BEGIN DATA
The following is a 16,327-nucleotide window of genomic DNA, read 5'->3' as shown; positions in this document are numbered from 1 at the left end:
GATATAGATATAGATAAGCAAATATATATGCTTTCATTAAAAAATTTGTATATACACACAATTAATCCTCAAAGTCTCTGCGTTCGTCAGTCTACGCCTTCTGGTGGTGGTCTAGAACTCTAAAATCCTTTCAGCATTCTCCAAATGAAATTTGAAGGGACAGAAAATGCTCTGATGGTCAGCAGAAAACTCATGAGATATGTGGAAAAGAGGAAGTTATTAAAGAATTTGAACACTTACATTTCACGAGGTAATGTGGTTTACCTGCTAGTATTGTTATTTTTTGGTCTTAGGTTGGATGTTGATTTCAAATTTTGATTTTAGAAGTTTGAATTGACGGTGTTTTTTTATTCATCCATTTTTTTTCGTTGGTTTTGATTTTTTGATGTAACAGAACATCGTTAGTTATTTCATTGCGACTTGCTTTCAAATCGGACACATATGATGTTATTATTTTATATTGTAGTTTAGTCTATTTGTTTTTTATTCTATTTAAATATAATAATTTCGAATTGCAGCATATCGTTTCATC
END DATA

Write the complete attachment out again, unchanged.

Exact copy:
The following is a 16,327-nucleotide window of genomic DNA, read 5'->3' as shown; positions in this document are numbered from 1 at the left end:
GATATAGATATAGATAAGCAAATATATATGCTTTCATTAAAAAATTTGTATATACACACAATTAATCCTCAAAGTCTCTGCGTTCGTCAGTCTACGCCTTCTGGTGGTGGTCTAGAACTCTAAAATCCTTTCAGCATTCTCCAAATGAAATTTGAAGGGACAGAAAATGCTCTGATGGTCAGCAGAAAACTCATGAGATATGTGGAAAAGAGGAAGTTATTAAAGAATTTGAACACTTACATTTCACGAGGTAATGTGGTTTACCTGCTAGTATTGTTATTTTTTGGTCTTAGGTTGGATGTTGATTTCAAATTTTGATTTTAGAAGTTTGAATTGACGGTGTTTTTTTATTCATCCATTTTTTTTCGTTGGTTTTGATTTTTTGATGTAACAGAACATCGTTAGTTATTTCATTGCGACTTGCTTTCAAATCGGACACATATGATGTTATTATTTTATATTGTAGTTTAGTCTATTTGTTTTTTATTCTATTTAAATATAATAATTTCGAATTGCAGCATATCGTTTCATC